1. Methodologies of single-cell RNA-seq
2. Single-cell isolation techniques
3. Single-cell RNA-seq in solid tumor research
4. Single-cell RNA-seq in circulating tumor cell research
5. Perspectives
PMCID: PMC5581148
single cell; RNA sequencing; tumor; circulating tumor cell
21.  Interactions between household air pollution and GWAS-identified lung cancer susceptibility markers in the Female Lung Cancer Consortium in Asia (FLCCA) 
Human genetics  2015;134(3):333-341.
We previously carried out a multi-stage genome-wide association study (GWAS) on lung cancer among never smokers in the Female Lung Cancer Consortium in Asia (FLCCA) (6,609 cases, 7,457 controls) that identified novel susceptibility loci at 10q25.2, 6q22.2, and 6p21.32, and confirmed two previously identified loci at 5p15.33 and 3q28. Household air pollution (HAP) attributed to solid fuel burning for heating and cooking, is the leading cause of the overall disease burden in Southeast Asia, and is known to contain lung carcinogens. To evaluate the gene-HAP interactions associated with lung cancer in loci independent of smoking, we analyzed data from studies participating in FLCCA with fuel use information available (n=3; 1,731 cases; 1,349 controls). Coal use was associated with a 30% increased risk of lung cancer (OR=1.3, 95%CI=1.0-1.6). Among the five a priori SNPs identified by our GWAS, two showed a significant interaction with coal use (HLA Class II rs2395185, p=0.02; TP63 rs4488809(rs4600802), p=0.04). The risk of lung cancer associated with coal exposure varied with the respective alleles for these two SNPs. Our observations provide evidence that genetic variation in HLA Class II and TP63 may modify the association between HAP and lung cancer risk. The roles played in the cell-cycle and inflammation pathways by the proteins encoded by these two genes provide biological plausibility for these interactions; however, additional replication studies are needed in other non-smoking populations.
PMCID: PMC5537621  PMID: 25566987
GWAS; Asia; female; lung cancer; solid fuel use; risk factors
22.  IL-33 restricts invasion and adhesion of trophoblast cell line JEG3 by downregulation of integrin α4β1 and CD62L 
Molecular Medicine Reports  2017;16(4):3887-3893.
Interleukin-33 (IL-33) promotes migration of cancer cells through downregulating the expression of E-cadherin. Previous studies have demonstrated that IL-33 stimulates the proliferation of trophoblasts. However, the effect of IL-33 on the adhesion and invasion of trophoblasts has not been investigated in detail. In the present study, the expression of IL-33 and its receptor, IL-1 receptor-like 1 (ST2), was examined in villi from women during early pregnancy using immunohistochemistry. ST2 expression on human trophoblast and choriocarcinoma cell lines JAR, BeWo, JEG3 and HTR8 was confirmed by flow cytometry (FCM) assay. The effect of recombinant human IL-33 (rhIL-33) on adhesion, invasion and associated molecules was analyzed by cell adhesion, Matrigel invasion and FCM assays. The current study identified that human trophoblasts expressed IL-33 and ST2. RhIL-33 inhibited trophoblast invasion and adhesion, and decreased adhesion and invasion-associated molecules such as integrin α4β1 and CD62L. Therefore, these results suggest that IL-33 may serve an important role in limiting invasion and implantation of trophoblasts by adhesion and invasion-associated molecules, contributing to the formation of the placenta and maintenance of normal pregnancy during early pregnancy.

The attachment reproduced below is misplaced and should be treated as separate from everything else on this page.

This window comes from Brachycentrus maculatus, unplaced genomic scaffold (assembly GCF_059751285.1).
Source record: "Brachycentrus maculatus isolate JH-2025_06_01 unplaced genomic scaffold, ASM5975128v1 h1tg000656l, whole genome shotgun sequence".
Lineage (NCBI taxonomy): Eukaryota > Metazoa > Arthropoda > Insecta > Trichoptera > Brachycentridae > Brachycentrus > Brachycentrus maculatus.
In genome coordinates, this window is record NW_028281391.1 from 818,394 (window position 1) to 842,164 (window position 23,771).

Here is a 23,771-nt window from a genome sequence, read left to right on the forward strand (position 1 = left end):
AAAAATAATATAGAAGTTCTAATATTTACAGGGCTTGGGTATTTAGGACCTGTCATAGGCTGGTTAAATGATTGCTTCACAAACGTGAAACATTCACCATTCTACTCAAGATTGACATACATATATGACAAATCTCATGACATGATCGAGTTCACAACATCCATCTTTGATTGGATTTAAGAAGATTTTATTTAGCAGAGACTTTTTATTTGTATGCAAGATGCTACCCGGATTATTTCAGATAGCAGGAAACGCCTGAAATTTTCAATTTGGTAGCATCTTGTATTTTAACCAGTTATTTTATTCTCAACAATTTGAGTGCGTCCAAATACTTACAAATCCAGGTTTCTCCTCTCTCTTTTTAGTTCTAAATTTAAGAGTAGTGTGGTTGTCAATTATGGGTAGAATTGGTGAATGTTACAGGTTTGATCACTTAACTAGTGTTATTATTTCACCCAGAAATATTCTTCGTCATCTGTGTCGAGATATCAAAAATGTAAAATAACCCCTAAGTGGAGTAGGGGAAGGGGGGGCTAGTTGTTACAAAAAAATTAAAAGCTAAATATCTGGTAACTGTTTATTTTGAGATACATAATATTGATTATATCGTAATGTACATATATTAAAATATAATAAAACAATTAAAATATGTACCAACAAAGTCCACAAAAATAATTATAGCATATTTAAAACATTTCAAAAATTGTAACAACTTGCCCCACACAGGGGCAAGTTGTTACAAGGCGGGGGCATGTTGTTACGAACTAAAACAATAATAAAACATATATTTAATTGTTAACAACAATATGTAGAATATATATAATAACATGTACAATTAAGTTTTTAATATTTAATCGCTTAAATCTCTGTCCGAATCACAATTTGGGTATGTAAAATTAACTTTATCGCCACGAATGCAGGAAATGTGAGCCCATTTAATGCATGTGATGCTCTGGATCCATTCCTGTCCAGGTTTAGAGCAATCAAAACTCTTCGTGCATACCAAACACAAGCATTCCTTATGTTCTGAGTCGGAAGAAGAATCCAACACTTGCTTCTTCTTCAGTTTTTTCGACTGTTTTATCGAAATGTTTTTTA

PMCID: PMC5646966  PMID: 28765940
interleukin-33; interleukin 1 receptor-like 1; trophoblasts; JEG3 cell line; invasion; adhesion
23.  A TBX5 3′UTR variant increases the risk of congenital heart disease in the Han Chinese population 
Cell Discovery  2017;3:17026-.
TBX5 is a vital transcription factor involved in cardiac development in a dosage-dependent manner. But little is known about the potential association of TBX5 3′ untranslated region (UTR) variations with congenital cardiac malformations. This study aimed to investigate the relationship between TBX5 3′UTR variants and risk for congenital heart disease (CHD) susceptibility in two Han Chinese populations, and to reveal its molecular mechanism. The relationship between TBX5 3′UTR variants and CHD susceptibility was examined in 1 177 CHD patients and 990 healthy controls in two independent case–control studies. Variant rs6489956 C>T was found to be associated with increased CHD susceptibility in both cohorts. The combined CHD risk for the CT and TT genotype carriers was 1.83 times higher than that of CC genotype, while the risk for CT or TT genotype was 1.94 times and 2.31 times higher than that of CC carriers, respectively. Quantitative real-time PCR and western blot analysis showed that T allele carriers exhibited reduced TBX5 mRNA and protein levels in CHDs tissues. Compared with C allele, T allele showed increased binding affinity to miR-9 and miR-30a in both luciferase assays and surface plasmon resonance analysis. Functional analysis confirmed that miR-9 and miR-30a downregulated TBX5 expression at the transcriptional and translational levels, respectively. The assays in zebrafish model were in support of the interaction of miR-9/30a and TBX5 3′UTR (C and T allele). We concluded that TBX5 3′UTR variant rs6489956 increased susceptibility of CHD in the Han Chinese population because it changes the binding affinity of two target miRNAs that specifically mediate TBX5 expression.